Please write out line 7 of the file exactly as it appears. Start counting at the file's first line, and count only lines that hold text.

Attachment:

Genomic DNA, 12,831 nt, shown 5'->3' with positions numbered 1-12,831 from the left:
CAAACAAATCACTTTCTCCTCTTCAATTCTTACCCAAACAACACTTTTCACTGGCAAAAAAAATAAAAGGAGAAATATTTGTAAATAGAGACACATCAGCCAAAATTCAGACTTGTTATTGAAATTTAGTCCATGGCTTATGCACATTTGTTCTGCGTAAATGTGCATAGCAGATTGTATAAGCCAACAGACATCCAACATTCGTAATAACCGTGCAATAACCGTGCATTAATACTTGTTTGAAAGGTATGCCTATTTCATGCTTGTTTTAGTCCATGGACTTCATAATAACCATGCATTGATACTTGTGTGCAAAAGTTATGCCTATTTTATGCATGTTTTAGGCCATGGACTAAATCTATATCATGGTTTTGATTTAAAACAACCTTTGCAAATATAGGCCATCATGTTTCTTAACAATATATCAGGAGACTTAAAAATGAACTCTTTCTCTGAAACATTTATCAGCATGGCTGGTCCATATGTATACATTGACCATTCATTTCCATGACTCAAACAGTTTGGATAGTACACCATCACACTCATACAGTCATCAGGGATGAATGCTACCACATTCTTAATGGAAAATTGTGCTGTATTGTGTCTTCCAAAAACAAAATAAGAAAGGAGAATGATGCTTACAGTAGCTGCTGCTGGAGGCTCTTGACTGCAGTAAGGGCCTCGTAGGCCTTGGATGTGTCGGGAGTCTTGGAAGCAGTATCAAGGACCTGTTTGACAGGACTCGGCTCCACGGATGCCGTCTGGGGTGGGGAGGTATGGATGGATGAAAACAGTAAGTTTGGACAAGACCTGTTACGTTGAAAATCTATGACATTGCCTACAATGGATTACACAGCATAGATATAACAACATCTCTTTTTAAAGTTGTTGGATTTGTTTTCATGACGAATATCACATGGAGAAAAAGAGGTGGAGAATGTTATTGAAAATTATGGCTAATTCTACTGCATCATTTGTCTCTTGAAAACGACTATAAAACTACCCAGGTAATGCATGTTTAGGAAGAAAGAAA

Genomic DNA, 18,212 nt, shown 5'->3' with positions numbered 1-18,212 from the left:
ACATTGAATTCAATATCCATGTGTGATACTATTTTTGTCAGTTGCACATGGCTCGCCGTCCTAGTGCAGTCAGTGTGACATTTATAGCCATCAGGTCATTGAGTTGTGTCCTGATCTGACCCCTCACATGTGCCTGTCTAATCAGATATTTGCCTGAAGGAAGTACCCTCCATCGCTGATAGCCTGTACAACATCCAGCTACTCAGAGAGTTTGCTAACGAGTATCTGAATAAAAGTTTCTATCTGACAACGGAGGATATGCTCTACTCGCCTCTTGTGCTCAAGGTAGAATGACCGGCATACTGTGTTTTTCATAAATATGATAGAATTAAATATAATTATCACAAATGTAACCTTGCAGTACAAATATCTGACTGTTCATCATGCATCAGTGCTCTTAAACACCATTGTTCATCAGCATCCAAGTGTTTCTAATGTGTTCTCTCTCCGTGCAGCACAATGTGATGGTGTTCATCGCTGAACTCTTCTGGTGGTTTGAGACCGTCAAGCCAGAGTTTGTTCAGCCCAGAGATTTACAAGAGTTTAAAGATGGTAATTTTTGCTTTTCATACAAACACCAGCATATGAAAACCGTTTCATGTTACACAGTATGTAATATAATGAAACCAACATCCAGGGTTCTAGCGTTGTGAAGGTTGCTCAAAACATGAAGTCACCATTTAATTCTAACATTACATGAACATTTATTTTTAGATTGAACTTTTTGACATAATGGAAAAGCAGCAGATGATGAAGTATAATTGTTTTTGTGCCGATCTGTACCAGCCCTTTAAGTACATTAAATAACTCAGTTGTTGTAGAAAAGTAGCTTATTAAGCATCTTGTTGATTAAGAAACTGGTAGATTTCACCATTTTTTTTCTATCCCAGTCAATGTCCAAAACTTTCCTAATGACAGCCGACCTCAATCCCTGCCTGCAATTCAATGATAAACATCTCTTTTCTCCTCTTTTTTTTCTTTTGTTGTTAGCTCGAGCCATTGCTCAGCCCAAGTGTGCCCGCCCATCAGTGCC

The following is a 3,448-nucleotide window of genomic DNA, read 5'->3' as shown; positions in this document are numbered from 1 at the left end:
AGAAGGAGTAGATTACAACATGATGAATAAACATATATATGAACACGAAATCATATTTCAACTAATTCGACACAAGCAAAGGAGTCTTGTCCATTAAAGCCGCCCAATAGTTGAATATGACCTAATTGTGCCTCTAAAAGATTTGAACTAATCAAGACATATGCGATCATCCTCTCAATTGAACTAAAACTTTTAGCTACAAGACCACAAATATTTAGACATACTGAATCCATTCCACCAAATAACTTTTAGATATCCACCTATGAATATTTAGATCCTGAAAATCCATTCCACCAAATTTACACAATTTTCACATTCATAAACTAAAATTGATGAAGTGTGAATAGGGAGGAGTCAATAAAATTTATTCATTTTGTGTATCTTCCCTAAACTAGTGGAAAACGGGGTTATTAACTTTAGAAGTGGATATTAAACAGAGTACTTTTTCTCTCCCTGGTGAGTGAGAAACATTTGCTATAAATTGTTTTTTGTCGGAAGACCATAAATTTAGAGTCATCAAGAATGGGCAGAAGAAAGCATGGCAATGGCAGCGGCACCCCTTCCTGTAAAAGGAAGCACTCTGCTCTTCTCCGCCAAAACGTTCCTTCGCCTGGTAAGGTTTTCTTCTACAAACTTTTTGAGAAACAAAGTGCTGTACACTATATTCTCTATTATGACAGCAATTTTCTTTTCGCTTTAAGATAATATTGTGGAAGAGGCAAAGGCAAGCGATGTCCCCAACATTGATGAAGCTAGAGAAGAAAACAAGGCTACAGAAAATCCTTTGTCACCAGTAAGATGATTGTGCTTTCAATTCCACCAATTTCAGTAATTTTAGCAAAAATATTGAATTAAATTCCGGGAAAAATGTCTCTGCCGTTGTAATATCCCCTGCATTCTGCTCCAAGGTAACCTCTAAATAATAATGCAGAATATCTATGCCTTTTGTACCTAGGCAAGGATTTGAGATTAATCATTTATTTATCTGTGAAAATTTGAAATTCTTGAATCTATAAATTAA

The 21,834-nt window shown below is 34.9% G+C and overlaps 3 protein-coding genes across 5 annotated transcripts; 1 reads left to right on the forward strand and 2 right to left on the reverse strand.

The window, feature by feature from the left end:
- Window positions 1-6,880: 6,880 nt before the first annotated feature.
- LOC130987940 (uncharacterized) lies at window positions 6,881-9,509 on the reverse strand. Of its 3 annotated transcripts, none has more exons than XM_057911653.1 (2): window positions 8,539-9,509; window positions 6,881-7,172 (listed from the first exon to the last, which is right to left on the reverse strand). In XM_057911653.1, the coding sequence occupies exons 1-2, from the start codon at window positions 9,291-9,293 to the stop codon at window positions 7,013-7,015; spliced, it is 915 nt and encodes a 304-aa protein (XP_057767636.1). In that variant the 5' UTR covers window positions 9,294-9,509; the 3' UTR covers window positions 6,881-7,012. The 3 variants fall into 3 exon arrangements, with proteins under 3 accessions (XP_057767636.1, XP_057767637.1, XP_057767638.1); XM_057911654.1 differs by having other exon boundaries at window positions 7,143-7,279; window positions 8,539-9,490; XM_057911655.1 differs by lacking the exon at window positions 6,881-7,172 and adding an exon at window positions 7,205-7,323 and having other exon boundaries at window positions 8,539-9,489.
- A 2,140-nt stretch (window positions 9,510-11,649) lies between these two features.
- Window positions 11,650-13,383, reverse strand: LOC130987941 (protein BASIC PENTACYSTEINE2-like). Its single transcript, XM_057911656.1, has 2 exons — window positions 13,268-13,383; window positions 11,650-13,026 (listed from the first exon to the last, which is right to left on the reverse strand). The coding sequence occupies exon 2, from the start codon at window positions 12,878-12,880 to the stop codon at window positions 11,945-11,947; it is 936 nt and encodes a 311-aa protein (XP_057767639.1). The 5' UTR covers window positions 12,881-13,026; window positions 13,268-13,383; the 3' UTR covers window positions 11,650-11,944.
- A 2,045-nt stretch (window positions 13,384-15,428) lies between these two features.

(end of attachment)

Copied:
The 21,834-nt window shown below is 34.9% G+C and overlaps 3 protein-coding genes across 5 annotated transcripts; 1 reads left to right on the forward strand and 2 right to left on the reverse strand.